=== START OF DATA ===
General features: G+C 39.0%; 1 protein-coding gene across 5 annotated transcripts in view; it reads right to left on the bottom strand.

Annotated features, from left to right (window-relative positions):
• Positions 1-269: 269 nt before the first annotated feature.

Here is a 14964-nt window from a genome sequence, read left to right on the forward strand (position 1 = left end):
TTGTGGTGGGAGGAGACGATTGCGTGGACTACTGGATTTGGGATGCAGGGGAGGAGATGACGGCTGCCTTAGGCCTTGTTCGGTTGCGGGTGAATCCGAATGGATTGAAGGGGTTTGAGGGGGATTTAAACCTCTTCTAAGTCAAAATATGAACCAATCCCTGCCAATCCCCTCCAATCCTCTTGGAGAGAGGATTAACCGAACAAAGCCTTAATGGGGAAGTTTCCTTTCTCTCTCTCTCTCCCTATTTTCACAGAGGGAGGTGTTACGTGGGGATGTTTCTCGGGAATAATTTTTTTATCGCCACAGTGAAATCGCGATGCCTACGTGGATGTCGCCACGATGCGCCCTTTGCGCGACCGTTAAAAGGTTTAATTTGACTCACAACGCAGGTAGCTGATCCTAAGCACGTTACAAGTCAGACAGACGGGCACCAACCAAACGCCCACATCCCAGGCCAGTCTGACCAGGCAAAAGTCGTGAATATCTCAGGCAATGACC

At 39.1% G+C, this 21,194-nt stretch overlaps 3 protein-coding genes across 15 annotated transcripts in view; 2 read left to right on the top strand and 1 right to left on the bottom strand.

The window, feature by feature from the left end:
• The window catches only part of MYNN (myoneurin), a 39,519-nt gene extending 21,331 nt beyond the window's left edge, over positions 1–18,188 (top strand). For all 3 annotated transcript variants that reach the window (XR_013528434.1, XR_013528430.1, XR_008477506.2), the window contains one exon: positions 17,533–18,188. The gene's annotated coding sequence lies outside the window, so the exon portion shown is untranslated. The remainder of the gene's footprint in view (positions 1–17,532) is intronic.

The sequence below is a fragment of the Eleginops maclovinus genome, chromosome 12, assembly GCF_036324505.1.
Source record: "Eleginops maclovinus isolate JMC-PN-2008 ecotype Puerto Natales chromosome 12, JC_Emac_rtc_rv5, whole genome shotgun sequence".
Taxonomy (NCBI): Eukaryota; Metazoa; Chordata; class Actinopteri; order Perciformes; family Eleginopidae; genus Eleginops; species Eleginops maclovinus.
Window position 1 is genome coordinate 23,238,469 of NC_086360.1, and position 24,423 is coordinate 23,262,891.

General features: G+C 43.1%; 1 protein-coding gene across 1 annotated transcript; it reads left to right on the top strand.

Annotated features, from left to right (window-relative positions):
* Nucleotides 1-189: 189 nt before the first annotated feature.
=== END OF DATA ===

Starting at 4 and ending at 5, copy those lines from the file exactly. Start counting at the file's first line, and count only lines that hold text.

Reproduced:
Here is a 14964-nt window from a genome sequence, read left to right on the forward strand (position 1 = left end):
TTGTGGTGGGAGGAGACGATTGCGTGGACTACTGGATTTGGGATGCAGGGGAGGAGATGACGGCTGCCTTAGGCCTTGTTCGGTTGCGGGTGAATCCGAATGGATTGAAGGGGTTTGAGGGGGATTTAAACCTCTTCTAAGTCAAAATATGAACCAATCCCTGCCAATCCCCTCCAATCCTCTTGGAGAGAGGATTAACCGAACAAAGCCTTAATGGGGAAGTTTCCTTTCTCTCTCTCTCTCCCTATTTTCACAGAGGGAGGTGTTACGTGGGGATGTTTCTCGGGAATAATTTTTTTATCGCCACAGTGAAATCGCGATGCCTACGTGGATGTCGCCACGATGCGCCCTTTGCGCGACCGTTAAAAGGTTTAATTTGACTCACAACGCAGGTAGCTGATCCTAAGCACGTTACAAGTCAGACAGACGGGCACCAACCAAACGCCCACATCCCAGGCCAGTCTGACCAGGCAAAAGTCGTGAATATCTCAGGCAATGACC